Welcome to Terrestrial Research



We Supply the Science to Support Conservation and Protection

Terrestrial Research began as an idea–an idea about keeping scientists working through research projects that provide the basis for protecting our diminishing wild environments and the unique scientific resources they contain.

Protecting Public Lands Through Research

Our public lands are constantly under attack. We fight back through scientific research. Science can provide the defense of these precious resources. Research in the areas of archaeology, cultural history, biology, and earth sciences have diminished as university budgets have been slashed and government agencies are under increasing pressure to reduce spending on “non-essential” activities. We believe that science and research are absolutely essential in blocking ill-conceived development schemes and destructive uses of public lands.

We Need You

Science isn’t just for scientists–it is for everyone. It is important that any research we perform must have, at its very core, involvement by the public through volunteer programs, educational programs, and other outreach efforts. The key ingredient for any successful preservation project, whether it be scientific or historic, is public support. Science alone can’t provide protection. Without your support, science and research cannot move forward, and natural and cultural resources will be threatened with permanent destruction. Please, take a moment and get involved!

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The Latest From Our Blog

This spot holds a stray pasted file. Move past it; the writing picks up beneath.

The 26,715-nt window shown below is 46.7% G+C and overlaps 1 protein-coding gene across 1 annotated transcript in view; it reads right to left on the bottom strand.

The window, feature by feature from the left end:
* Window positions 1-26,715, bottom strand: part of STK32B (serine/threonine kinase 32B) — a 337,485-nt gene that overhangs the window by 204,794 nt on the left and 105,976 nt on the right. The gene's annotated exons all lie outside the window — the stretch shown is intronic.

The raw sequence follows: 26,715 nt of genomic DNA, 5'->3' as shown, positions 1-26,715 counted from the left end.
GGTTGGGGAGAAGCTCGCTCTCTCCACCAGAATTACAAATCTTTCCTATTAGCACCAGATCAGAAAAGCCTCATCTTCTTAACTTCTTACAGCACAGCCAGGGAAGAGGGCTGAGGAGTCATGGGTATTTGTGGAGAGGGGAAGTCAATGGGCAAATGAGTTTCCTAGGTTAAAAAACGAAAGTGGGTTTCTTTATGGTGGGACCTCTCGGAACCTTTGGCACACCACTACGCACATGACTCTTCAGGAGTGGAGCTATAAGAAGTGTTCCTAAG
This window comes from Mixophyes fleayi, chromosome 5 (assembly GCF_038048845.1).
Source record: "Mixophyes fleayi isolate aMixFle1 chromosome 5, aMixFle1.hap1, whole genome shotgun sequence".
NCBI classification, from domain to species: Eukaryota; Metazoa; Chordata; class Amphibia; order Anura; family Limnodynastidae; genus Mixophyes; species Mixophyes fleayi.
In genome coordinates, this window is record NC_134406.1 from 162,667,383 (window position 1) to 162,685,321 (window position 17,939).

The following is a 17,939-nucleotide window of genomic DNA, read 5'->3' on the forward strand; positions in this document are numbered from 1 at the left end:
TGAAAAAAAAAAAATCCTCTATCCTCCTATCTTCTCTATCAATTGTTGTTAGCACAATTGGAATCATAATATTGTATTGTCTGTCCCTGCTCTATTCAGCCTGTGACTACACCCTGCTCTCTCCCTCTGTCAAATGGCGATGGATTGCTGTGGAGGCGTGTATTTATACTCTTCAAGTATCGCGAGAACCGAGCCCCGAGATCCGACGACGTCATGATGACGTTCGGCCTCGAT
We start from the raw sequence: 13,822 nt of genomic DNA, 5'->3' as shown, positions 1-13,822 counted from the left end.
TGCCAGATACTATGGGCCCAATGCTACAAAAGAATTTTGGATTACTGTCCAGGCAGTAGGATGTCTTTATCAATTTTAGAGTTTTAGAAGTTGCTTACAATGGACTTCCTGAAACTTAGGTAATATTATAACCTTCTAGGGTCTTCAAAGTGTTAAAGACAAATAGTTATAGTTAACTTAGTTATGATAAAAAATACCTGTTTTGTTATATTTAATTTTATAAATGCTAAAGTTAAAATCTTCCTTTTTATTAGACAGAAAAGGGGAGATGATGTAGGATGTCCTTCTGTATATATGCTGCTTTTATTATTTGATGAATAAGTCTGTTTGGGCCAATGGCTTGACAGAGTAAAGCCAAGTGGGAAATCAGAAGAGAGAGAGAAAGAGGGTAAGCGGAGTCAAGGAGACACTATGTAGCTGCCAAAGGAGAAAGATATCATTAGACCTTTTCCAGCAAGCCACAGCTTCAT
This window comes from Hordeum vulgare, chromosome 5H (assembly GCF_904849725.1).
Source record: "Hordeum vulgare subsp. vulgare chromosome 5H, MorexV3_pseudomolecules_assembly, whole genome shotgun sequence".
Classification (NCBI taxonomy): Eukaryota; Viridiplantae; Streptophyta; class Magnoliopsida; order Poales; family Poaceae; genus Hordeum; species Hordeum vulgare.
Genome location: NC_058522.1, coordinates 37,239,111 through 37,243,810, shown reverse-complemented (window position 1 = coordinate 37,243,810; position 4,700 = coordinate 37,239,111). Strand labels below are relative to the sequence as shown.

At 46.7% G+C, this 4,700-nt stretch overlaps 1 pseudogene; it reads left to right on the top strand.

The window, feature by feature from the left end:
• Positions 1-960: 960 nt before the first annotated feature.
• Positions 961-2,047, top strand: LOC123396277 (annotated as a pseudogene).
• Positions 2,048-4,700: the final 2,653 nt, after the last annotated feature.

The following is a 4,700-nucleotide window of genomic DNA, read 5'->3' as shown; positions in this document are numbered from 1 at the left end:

Terrestrial Research attended its first Pecos Conference as an organization this year, where Vice President and Principal Investigator Heather Blanton presented a poster concerning her past work with burials at Fort Craig Historic Site in New Mexico. Founded in 1927, the Pecos Conference is one of the oldest archaeological conferences in the United States, and […] The post Pecos Conference 2014 appeared first on Terra Blog. [...]
Wed, Aug 13, 2014
Terra Blog » Terrestrial Research
Terrestrial Research had a great weekend at the 5th annual Bad Ass Mountain Music Festival in Cloudcroft, New Mexico. The festival certainly lived up to its billing, “good music, good people, good times.” We would like to thank all the people who donated, stopped by to chat, and the BAMM organizers that made the event […] The post Terrestrial Research at BAMM – A Big Success appeared first on Terra Blog. [...]
Mon, Jun 16, 2014
Terra Blog » Terrestrial Research
Archaeological sites throughout the Southwest are disappearing at an alarming rate. While the inevitable encroachment of development impacts many sites, the real destruction occurs in the backcountry. The remoteness of sites, which had protected them for centuries, has now become a liability. The remoteness has provided cover for those who seek to loot, destroy or […] The post The Destruction of Archaeological Sites & How to Stop It appeared first on Terra Blog. [...]
Fri, May 16, 2014
Terra Blog » Terrestrial Research

Terrestrial Research

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